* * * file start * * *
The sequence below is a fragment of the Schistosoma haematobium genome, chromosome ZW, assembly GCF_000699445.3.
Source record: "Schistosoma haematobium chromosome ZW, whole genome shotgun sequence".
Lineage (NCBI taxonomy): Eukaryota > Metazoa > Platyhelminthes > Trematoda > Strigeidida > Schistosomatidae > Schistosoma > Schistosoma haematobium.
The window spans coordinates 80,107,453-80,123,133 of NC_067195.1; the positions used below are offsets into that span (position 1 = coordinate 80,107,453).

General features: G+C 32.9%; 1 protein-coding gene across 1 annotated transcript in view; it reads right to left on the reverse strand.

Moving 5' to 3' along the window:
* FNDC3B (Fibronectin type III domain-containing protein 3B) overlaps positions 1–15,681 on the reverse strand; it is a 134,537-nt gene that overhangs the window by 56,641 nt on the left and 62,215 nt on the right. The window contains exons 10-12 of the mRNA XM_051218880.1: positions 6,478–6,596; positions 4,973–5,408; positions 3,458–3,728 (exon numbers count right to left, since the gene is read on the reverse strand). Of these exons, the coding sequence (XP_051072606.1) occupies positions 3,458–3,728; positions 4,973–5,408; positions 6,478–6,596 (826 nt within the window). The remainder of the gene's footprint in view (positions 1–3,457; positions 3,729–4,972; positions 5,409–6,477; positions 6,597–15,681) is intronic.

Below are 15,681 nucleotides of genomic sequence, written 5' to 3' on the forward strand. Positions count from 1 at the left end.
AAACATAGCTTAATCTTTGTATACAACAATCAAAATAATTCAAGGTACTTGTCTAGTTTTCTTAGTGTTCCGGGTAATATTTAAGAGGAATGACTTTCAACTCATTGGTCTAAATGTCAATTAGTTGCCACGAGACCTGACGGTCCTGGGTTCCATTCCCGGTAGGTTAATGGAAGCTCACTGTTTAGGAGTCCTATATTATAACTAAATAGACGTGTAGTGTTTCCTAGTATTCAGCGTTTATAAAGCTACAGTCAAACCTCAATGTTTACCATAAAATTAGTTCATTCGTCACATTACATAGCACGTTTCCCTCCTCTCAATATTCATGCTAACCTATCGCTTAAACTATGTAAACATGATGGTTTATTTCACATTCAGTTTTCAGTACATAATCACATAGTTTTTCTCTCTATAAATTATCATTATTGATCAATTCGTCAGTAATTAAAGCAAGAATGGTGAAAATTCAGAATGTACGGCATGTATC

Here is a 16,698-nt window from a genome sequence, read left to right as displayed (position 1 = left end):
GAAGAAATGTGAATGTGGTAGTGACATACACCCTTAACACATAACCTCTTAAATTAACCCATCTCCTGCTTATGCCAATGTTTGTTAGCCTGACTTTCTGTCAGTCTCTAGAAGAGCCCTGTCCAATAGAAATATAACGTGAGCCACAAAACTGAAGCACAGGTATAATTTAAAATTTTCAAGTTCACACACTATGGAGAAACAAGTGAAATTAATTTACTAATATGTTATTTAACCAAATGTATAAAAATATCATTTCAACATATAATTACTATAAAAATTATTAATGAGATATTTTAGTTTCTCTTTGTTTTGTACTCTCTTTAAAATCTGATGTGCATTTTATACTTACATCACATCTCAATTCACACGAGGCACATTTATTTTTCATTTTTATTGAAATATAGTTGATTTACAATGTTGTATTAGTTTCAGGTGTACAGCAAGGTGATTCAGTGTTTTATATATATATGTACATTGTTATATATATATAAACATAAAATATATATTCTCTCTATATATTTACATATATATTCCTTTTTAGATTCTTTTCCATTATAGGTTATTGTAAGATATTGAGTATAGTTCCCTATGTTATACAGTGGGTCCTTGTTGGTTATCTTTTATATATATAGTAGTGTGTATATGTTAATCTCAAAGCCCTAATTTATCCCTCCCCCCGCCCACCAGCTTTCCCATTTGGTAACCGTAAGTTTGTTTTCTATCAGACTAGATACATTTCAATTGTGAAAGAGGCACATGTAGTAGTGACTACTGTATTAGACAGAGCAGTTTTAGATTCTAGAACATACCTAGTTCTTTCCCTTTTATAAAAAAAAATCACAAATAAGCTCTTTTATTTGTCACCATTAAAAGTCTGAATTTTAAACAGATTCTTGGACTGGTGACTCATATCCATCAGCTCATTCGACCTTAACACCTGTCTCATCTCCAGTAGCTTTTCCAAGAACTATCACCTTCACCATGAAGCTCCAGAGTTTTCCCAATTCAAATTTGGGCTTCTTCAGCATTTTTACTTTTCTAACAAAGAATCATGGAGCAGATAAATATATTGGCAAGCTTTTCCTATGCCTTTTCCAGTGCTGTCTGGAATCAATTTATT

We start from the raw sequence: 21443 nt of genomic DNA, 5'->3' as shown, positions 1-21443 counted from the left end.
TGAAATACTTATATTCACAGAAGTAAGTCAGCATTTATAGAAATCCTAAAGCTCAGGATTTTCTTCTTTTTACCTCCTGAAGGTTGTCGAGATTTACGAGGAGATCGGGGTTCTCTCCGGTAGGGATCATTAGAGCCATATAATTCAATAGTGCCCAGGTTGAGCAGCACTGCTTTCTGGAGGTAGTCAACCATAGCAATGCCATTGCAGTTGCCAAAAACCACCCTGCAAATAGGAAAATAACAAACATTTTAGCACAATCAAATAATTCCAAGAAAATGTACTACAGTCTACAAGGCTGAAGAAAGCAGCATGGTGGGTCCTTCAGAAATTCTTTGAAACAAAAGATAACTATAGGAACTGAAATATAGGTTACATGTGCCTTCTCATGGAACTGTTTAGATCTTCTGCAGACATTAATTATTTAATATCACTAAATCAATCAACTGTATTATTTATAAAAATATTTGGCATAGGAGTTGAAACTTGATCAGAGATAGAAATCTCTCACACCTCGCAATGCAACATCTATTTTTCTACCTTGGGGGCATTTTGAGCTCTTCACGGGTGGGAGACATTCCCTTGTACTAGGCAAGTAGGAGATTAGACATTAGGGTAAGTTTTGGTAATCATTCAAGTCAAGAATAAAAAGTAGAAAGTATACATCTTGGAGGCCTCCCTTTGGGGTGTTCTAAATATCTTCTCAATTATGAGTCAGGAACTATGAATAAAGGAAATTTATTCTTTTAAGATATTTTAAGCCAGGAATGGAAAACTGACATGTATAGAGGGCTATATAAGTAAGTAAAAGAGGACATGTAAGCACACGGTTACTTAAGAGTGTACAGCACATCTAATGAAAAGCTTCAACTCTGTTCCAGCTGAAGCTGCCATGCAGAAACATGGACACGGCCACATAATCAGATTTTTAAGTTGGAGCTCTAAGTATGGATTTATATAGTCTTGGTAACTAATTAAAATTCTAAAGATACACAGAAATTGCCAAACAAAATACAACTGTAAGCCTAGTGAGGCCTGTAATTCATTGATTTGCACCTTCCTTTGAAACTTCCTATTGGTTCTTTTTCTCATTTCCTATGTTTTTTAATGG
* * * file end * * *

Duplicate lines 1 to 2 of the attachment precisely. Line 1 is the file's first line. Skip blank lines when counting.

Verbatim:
The sequence below is a fragment of the Schistosoma haematobium genome, chromosome ZW, assembly GCF_000699445.3.
Source record: "Schistosoma haematobium chromosome ZW, whole genome shotgun sequence".